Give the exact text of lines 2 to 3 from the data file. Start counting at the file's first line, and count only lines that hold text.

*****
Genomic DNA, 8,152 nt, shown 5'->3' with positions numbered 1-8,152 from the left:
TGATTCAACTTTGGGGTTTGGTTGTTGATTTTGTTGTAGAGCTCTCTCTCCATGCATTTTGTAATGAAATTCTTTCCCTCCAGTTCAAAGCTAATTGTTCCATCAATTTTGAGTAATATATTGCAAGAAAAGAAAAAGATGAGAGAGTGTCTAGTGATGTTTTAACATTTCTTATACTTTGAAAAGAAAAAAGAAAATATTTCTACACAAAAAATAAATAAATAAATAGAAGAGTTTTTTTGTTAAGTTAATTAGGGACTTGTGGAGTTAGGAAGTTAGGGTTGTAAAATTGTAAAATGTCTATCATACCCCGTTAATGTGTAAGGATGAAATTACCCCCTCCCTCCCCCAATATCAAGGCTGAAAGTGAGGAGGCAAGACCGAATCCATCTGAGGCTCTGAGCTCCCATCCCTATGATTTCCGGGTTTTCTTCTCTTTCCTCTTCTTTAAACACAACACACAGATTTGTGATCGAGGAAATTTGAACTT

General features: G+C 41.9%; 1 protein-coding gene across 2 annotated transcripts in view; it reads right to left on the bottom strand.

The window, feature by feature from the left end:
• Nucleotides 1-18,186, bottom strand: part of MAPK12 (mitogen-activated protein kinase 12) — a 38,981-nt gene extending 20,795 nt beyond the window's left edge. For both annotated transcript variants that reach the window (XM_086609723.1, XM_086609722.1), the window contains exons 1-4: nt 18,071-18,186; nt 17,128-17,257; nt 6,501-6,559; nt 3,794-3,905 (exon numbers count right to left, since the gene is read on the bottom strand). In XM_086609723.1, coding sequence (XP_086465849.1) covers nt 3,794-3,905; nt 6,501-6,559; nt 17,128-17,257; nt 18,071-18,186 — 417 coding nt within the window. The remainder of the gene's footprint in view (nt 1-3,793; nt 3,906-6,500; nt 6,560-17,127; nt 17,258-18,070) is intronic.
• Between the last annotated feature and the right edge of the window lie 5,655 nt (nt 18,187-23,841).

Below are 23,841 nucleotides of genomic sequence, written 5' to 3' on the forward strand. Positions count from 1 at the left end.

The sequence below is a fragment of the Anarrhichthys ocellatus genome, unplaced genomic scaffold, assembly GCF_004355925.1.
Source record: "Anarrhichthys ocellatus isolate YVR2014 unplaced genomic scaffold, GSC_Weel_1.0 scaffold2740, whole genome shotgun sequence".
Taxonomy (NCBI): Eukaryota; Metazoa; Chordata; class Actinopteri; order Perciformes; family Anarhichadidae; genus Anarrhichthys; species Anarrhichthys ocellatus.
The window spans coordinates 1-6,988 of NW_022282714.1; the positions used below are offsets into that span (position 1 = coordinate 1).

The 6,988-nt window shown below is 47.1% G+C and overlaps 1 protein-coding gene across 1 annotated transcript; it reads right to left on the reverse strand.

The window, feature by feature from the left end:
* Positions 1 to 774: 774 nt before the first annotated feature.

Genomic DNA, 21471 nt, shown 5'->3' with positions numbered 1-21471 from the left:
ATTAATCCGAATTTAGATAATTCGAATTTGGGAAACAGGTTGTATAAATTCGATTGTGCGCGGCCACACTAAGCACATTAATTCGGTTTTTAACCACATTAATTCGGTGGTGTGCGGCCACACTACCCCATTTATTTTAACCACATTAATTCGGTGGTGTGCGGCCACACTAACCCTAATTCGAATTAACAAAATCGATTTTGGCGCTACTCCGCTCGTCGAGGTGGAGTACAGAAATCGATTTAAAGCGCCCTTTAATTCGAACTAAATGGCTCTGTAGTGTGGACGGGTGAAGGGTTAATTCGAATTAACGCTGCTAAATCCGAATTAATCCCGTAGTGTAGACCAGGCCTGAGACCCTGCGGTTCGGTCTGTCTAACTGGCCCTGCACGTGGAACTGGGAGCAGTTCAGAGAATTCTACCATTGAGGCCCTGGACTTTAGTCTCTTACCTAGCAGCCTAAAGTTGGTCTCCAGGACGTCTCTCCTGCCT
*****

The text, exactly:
TGATTCAACTTTGGGGTTTGGTTGTTGATTTTGTTGTAGAGCTCTCTCTCCATGCATTTTGTAATGAAATTCTTTCCCTCCAGTTCAAAGCTAATTGTTCCATCAATTTTGAGTAATATATTGCAAGAAAAGAAAAAGATGAGAGAGTGTCTAGTGATGTTTTAACATTTCTTATACTTTGAAAAGAAAAAAGAAAATATTTCTACACAAAAAATAAATAAATAAATAGAAGAGTTTTTTTGTTAAGTTAATTAGGGACTTGTGGAGTTAGGAAGTTAGGGTTGTAAAATTGTAAAATGTCTATCATACCCCGTTAATGTGTAAGGATGAAATTACCCCCTCCCTCCCCCAATATCAAGGCTGAAAGTGAGGAGGCAAGACCGAATCCATCTGAGGCTCTGAGCTCCCATCCCTATGATTTCCGGGTTTTCTTCTCTTTCCTCTTCTTTAAACACAACACACAGATTTGTGATCGAGGAAATTTGAACTT

General features: G+C 41.9%; 1 protein-coding gene across 2 annotated transcripts in view; it reads right to left on the bottom strand.